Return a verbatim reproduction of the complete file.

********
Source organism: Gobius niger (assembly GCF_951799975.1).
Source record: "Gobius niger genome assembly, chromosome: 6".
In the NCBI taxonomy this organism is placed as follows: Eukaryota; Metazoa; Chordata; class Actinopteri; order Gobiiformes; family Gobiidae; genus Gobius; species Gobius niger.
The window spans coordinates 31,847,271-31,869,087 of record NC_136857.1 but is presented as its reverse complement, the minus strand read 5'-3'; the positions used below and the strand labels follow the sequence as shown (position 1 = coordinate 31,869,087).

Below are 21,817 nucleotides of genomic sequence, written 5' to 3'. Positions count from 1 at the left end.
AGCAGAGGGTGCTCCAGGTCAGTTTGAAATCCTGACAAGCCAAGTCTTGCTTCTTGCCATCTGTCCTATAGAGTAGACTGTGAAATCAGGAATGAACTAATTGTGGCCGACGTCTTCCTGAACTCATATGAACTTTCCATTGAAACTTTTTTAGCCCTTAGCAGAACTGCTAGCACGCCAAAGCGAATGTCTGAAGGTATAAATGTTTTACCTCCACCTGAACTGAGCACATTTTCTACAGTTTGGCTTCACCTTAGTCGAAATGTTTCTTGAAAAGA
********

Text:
Source organism: Gobius niger (assembly GCF_951799975.1).
Source record: "Gobius niger genome assembly, chromosome: 6".
In the NCBI taxonomy this organism is placed as follows: Eukaryota; Metazoa; Chordata; class Actinopteri; order Gobiiformes; family Gobiidae; genus Gobius; species Gobius niger.
The window spans coordinates 31,847,271-31,869,087 of record NC_136857.1 but is presented as its reverse complement, the minus strand read 5'-3'; the positions used below and the strand labels follow the sequence as shown (position 1 = coordinate 31,869,087).

Below are 21,817 nucleotides of genomic sequence, written 5' to 3'. Positions count from 1 at the left end.
AGCAGAGGGTGCTCCAGGTCAGTTTGAAATCCTGACAAGCCAAGTCTTGCTTCTTGCCATCTGTCCTATAGAGTAGACTGTGAAATCAGGAATGAACTAATTGTGGCCGACGTCTTCCTGAACTCATATGAACTTTCCATTGAAACTTTTTTAGCCCTTAGCAGAACTGCTAGCACGCCAAAGCGAATGTCTGAAGGTATAAATGTTTTACCTCCACCTGAACTGAGCACATTTTCTACAGTTTGGCTTCACCTTAGTCGAAATGTTTCTTGAAAAGA